Dancing Stars Tell Us How They Are Still Following Their Dream
3 October 2010
Julie Tomkins chats to Nicole and Matthew Cutler
JT – How old were you when you both started dancing and where?
NC – I was 12 years old and started dancing in Durban, South Africa.
MC – I started dancing when I was 18, in a local dance school in Southend.
JT – When and where did you start dancing together?
NC – We started dancing together in 1992 in London, UK.
MC – Nicole and I both practised in the same dance studio, Semley Dance Studio. We had just both broken up with our current dance partners and as we both admired each other’s dancing, we decided to have a try-out. As soon as we started dancing together, it just felt right and we knew we would be good together.
JT – What has been your biggest highlight in your career so far?
NC – Winning the Open British for the first time and winning the World Championships in Switzerland in 1999.
MC – As above. Winning the Open British and the World Championships was such an amazing experience; we had both worked so hard to get there. Hearing our names being called out as champions was a moment I will never forget.
JT – What’s your advice for young competitors?
NC – Follow your dream and never give up, even when other people tell you that it’s impossible.
MC – Work hard, find your own style and believe in it. Dancing and being a dancer is, in my opinion, about being new, different and to try to take dancing to the next level. Always try to bring something new to your dancing and performances.
JT – How different is the UK dance scene to South Africa’s?
NC – The weather affects the dancing in South Africa, as when it is mostly warm and sunny, you don’t often feel like going into the studio to practice! There also aren’t many ‘top’ dance teachers around that have been to the UK or travelled the world to keep up with the trends – especially not in Durban – so dancers in South Africa tend to watch a lot of DVDs of competitions, lectures, etc., to learn from them. The distance from South Africa to other areas of the dance world can make it difficult for couples to travel to the major competitions. However, despite these shortfalls, generally what South African dancers lack in technique, experience, etc., we make up for with a lot of hard work and determination plus a tremendous will to be the absolute best at what we do. I think that is just the South African way, as can be seen in most other sports, for example, cricket and rugby.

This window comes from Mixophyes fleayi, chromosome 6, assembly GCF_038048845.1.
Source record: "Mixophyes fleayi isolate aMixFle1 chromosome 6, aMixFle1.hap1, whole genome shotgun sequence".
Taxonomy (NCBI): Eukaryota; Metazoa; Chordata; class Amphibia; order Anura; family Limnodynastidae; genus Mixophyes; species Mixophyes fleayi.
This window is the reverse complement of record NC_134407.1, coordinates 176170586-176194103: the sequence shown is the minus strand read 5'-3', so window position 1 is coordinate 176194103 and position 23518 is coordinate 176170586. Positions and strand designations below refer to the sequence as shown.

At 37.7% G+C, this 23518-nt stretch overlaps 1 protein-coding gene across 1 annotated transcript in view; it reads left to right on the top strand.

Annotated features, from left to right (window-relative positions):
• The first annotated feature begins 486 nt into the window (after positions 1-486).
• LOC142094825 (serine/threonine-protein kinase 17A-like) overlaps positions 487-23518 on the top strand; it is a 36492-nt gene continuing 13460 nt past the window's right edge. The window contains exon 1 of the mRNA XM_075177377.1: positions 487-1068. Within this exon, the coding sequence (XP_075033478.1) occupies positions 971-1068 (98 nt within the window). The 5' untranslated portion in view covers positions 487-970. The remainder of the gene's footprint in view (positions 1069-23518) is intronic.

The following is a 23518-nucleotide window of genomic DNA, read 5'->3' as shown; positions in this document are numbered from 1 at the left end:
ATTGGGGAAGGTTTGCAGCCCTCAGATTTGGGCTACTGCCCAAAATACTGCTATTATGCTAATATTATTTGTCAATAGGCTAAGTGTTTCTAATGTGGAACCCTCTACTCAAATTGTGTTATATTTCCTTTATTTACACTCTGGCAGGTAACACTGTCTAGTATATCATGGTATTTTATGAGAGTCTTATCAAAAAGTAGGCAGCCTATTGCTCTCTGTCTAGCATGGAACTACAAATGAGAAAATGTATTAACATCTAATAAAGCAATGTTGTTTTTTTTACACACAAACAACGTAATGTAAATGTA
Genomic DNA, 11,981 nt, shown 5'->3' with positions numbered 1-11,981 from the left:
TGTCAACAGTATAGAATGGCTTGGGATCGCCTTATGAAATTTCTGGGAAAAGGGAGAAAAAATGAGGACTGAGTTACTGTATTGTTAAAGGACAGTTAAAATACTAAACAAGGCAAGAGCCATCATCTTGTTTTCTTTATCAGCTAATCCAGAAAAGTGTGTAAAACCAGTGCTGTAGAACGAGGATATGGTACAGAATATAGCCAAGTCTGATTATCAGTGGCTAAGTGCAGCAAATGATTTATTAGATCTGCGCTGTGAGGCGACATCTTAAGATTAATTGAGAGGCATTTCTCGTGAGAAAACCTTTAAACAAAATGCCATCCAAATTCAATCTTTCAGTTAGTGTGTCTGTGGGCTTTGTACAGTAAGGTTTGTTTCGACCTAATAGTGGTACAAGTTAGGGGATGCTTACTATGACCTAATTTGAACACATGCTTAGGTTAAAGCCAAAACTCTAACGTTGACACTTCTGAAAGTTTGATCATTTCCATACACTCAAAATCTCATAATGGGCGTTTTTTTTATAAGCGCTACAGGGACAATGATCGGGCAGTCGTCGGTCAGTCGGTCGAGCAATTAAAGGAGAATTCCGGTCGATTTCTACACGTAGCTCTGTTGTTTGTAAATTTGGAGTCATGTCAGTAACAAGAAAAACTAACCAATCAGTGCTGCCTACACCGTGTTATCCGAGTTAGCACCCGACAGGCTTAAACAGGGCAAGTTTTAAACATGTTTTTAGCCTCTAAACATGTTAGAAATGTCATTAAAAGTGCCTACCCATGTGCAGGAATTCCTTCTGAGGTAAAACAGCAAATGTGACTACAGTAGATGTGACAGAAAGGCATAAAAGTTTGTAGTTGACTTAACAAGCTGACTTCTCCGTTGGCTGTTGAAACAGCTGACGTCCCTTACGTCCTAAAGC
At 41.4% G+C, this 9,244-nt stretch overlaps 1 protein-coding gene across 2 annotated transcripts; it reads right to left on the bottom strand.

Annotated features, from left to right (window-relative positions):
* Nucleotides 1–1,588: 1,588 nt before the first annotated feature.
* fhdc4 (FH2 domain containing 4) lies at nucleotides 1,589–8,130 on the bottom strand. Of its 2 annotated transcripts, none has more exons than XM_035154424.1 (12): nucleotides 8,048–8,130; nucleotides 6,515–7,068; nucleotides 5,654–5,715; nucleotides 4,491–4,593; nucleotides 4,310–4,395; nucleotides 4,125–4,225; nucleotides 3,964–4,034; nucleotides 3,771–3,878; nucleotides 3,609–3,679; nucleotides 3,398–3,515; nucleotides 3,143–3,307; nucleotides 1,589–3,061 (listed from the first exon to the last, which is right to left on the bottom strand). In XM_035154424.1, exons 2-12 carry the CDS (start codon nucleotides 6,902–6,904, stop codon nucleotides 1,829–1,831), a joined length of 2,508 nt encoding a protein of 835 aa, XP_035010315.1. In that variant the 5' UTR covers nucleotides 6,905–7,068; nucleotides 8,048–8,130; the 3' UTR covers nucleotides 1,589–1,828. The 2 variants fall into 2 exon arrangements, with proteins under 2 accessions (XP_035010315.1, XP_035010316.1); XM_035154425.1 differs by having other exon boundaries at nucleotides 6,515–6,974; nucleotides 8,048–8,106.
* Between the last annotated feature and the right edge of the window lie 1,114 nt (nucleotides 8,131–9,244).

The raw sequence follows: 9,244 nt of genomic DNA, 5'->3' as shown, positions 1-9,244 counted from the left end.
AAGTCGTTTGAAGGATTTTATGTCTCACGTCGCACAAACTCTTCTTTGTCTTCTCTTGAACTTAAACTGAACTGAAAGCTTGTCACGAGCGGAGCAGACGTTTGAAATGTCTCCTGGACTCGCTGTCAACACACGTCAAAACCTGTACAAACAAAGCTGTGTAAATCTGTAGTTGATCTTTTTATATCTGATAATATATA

JT – What are your feelings on the dance scene now?
NC – I think dancing has lost its way a little and has become more an acrobatic sport rather than an artist sport. People seem to put more importance on how something looks rather than having a good understanding of how to dance correctly first. It seems to me that couples want to run before they can walk! I wish I could see more basic steps done well in competitions too. And timing seems to be completely forgotten about these days as everyone just wants to be as fast as they can. It isa shame that basic fundamentals are being lost.
MC – I agree with Nicole. Too much attention seems to be towards speed and power. I am all up for dancing changing with the times but when a couple are fantastic at trick steps and spins but can’t dance a basic samba walk, I find that worrying! Compared to the old days, there are not very many strong characters anymore and everyone looks similar.
JT – How do you think Strictly Come Dancing has affected dancing?